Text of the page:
Saturday, March 23, 2019

The Aesthetic Pedagogy of Francis of Assisi Essay -- Francis Assisi Es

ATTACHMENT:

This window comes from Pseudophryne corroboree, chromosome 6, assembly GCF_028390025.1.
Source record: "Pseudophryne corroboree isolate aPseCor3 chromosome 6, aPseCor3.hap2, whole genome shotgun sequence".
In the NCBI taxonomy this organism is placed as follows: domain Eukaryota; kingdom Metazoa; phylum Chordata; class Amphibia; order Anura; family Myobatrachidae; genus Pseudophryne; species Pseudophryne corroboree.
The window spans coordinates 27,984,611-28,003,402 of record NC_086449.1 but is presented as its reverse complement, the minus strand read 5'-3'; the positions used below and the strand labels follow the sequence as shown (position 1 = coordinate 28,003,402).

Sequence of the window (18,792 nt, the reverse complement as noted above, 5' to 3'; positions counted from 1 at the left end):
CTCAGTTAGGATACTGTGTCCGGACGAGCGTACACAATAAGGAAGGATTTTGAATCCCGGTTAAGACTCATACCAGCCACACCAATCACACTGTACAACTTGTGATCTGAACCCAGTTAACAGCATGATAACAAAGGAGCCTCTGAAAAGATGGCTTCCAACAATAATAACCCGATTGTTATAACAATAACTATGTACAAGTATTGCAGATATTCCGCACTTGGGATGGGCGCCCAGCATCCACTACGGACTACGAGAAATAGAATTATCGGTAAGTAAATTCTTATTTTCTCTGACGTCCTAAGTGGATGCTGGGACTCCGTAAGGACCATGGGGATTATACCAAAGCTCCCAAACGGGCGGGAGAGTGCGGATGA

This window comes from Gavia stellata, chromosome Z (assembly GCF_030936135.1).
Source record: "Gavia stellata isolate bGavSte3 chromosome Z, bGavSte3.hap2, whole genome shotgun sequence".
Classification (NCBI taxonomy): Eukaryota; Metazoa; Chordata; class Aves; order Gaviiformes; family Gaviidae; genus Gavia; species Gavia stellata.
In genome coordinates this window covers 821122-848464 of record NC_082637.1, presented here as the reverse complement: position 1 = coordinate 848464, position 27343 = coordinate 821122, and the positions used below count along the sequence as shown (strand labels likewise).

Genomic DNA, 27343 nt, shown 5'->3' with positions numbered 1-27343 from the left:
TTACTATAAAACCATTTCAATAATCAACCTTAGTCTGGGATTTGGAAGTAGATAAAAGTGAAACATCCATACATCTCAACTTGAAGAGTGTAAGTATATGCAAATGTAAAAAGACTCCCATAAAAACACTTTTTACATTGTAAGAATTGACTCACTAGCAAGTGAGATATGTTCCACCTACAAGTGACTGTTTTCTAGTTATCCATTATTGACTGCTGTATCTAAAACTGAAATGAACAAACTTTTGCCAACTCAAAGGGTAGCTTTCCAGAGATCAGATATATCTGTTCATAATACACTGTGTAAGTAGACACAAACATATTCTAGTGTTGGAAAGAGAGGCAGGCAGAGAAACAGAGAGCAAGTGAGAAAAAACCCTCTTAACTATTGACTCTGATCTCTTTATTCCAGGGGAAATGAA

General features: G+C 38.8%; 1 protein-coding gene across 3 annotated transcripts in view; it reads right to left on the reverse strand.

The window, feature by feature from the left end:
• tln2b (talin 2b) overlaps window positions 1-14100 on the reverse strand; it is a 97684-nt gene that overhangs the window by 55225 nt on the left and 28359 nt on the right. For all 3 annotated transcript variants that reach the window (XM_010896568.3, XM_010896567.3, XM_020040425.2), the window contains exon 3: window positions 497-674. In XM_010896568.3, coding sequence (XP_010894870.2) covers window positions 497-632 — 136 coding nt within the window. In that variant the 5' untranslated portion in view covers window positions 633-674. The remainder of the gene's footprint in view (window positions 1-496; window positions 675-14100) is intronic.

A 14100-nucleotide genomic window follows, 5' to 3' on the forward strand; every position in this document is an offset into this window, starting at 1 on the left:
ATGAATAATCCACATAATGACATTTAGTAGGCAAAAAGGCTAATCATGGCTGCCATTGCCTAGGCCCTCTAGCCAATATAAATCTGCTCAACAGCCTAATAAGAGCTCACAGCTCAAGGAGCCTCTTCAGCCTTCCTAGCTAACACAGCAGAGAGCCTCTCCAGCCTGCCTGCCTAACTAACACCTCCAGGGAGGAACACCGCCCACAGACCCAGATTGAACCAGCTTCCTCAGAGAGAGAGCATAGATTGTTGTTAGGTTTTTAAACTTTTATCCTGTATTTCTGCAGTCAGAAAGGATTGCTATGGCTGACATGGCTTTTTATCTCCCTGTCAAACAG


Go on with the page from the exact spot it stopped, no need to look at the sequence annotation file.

The Aesthetic Pedagogy of Francis of AssisiABSTRACT Despite his anti-intellectualism, Francis of Assisi was an effective teacher who designedly illustrated the life of meritoriousness in his own way of living. He was a teacher in the sense that the Hebrew prophets, Socrates or Gandhi were teachers. He was a performance artist for whom drama functioned pedagogically. His life was non always meant to be an example to his followers sometimes it was a dramatic lesson, meant to be watched, not imitated. All drama is inherently a distortion of reality because it focuses the heed on one aspect of reality. Francis dramatized life distorts the importance of poverty, but this is a distortion from which we may be fitting to learn if we ar able to imaginatively identify with Francis. For Francis, asceticism was a form of obedience, and obedience a mode of knowledge. Such personalized, lived teaching is the only way in which virtue (as opposed to ethics) may be effectively taught. Francis f ollowed the same model of paideia as Gandhi, bringing together the physical discipline of radical asceticism with the artistic experience of a dramatic life in which he compete the roles of troubadour and fool. Unlike most of the other Western European figures of the 12th-century who are frequent subjects of academic study, Francis of Assisi was not a scholar. He had the education countenance to the middle-class son of a prosperous merchant, but he neer taught in a university, never wrote a Summa or a translation on the Sentences, never spent time in libraries. For much of his lifetime, the bon ton of Friars Minor didnt even own a Bible, let only if any other books. Brother Leo, one of Francis closest companions, wrote of him that he did not want ... ...hton, 1923), p. 106.(6) Bonaventure, Major sprightliness, VI. 2.(7) Erving Goffman, The Presentation of Self in Everyday Life (Garden City Doubleday, 1959), pp. 17-18.(8) cited in Goffman, op. cit., pp. 19, 20.(9) Dorothy Hea thcote, Collected Writings on Education and swordplay (London Hutchinson, 1984), p. 114.(10) cited in Howard Williams, Concepts of Ideology (New York St. Martins Press, 1988), p. 111.(11) Walter Brueggemann, The Creative Word Canon as a Model for Biblical Education, (Philadelphia Fortress Press, 1986), p. 91.(12) Brueggemann, op. cit., p. 104.(13) Leroy S. Rouner, Can Virtue Be Taught in a School?, Can Virtue Be Taught?, vol. 14, Boston University Studies in Philosophy and Religion, ed. Barbara Darling-Smith, p. 142.(14) Rouner, op. cit., p.147.(15) Rouner, op. cit., p. 148.(16) Chesterton, op. cit., p. 86.

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